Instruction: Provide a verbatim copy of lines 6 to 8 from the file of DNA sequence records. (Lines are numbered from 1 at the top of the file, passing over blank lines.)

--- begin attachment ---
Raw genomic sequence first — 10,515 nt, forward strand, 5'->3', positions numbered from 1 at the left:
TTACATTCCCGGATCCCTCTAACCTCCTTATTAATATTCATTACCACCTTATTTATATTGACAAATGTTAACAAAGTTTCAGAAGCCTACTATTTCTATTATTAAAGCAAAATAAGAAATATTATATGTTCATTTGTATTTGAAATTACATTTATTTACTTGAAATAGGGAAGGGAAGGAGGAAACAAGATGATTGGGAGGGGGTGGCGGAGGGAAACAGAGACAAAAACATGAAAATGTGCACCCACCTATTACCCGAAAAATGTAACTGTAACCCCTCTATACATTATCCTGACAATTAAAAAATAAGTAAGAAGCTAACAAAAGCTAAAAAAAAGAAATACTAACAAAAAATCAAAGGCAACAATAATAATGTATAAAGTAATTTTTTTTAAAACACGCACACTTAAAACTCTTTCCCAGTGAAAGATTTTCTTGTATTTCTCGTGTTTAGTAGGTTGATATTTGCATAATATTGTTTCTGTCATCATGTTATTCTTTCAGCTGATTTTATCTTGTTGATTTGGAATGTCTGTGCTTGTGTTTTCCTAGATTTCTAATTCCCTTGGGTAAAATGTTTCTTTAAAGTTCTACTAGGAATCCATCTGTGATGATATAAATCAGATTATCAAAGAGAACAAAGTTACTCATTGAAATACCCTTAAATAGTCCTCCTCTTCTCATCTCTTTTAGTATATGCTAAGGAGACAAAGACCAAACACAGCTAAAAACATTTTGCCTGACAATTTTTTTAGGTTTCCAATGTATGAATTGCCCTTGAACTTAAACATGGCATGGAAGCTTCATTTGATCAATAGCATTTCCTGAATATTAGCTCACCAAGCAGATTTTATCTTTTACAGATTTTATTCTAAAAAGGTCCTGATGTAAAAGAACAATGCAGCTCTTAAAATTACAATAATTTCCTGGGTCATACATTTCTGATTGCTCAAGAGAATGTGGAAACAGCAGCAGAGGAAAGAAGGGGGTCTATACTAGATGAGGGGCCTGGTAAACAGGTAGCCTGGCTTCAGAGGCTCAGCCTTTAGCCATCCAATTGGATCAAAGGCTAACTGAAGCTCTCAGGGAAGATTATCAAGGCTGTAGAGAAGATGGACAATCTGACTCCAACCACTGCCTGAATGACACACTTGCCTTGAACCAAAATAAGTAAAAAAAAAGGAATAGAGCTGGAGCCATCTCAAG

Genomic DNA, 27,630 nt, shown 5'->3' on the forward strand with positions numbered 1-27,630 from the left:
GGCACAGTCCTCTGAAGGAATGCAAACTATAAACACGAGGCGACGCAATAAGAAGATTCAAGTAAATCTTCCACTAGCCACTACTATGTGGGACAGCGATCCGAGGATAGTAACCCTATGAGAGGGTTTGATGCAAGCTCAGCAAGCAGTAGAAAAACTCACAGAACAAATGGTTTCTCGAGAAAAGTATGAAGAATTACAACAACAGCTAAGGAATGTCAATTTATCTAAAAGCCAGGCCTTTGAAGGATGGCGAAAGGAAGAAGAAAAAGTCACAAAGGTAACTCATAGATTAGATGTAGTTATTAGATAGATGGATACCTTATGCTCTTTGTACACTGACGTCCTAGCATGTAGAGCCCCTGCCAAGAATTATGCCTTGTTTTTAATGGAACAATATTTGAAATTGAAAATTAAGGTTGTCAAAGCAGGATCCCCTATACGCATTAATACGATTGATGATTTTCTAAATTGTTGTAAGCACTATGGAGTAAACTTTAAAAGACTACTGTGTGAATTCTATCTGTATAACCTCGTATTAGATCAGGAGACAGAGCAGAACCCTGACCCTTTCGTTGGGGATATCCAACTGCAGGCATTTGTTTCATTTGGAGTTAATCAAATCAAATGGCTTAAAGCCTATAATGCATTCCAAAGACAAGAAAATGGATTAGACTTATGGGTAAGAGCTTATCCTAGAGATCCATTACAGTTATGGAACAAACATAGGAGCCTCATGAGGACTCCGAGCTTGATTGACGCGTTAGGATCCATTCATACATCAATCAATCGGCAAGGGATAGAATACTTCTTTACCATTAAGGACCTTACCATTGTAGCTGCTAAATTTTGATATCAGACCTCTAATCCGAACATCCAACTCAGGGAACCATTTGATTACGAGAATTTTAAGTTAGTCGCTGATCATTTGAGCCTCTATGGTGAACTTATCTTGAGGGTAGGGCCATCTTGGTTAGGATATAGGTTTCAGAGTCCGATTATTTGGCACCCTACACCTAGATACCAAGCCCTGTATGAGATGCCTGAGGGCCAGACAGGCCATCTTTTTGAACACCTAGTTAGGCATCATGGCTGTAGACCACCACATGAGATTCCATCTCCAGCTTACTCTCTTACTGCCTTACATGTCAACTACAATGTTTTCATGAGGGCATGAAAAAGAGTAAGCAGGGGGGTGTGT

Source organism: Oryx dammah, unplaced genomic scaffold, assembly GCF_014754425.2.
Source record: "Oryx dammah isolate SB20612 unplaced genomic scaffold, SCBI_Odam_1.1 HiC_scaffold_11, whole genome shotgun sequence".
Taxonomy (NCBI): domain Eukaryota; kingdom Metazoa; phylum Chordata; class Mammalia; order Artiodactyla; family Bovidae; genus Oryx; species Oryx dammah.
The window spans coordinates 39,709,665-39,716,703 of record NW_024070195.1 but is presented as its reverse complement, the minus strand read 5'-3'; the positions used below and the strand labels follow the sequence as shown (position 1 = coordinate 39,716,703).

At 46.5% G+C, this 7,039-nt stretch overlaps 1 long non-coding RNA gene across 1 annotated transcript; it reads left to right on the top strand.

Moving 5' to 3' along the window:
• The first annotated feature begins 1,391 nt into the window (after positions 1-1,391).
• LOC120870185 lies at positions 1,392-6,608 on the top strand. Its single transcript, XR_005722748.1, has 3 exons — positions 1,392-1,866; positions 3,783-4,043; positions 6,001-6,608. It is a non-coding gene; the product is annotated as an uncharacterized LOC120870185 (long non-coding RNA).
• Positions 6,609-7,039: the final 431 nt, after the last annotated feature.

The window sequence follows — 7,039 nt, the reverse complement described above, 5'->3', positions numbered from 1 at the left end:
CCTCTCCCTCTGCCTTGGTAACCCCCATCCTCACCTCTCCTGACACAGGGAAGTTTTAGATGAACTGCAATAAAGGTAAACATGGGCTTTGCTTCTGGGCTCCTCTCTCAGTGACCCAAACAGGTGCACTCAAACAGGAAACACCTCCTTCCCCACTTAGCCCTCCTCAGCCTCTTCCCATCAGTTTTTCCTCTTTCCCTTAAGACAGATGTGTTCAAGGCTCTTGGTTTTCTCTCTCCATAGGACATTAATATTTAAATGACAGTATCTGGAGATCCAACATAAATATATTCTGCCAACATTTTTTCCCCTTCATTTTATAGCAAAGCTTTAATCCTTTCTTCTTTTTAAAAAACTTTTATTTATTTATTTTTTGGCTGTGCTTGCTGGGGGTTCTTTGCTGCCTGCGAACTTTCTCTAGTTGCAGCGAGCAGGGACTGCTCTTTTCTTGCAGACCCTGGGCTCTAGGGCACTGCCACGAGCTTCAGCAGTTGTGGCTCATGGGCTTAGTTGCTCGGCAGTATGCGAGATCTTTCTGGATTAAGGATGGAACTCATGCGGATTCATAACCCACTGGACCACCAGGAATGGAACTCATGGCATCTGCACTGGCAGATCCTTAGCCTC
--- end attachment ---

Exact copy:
Source record: "Oryx dammah isolate SB20612 unplaced genomic scaffold, SCBI_Odam_1.1 HiC_scaffold_11, whole genome shotgun sequence".
Taxonomy (NCBI): domain Eukaryota; kingdom Metazoa; phylum Chordata; class Mammalia; order Artiodactyla; family Bovidae; genus Oryx; species Oryx dammah.
The window spans coordinates 39,709,665-39,716,703 of record NW_024070195.1 but is presented as its reverse complement, the minus strand read 5'-3'; the positions used below and the strand labels follow the sequence as shown (position 1 = coordinate 39,716,703).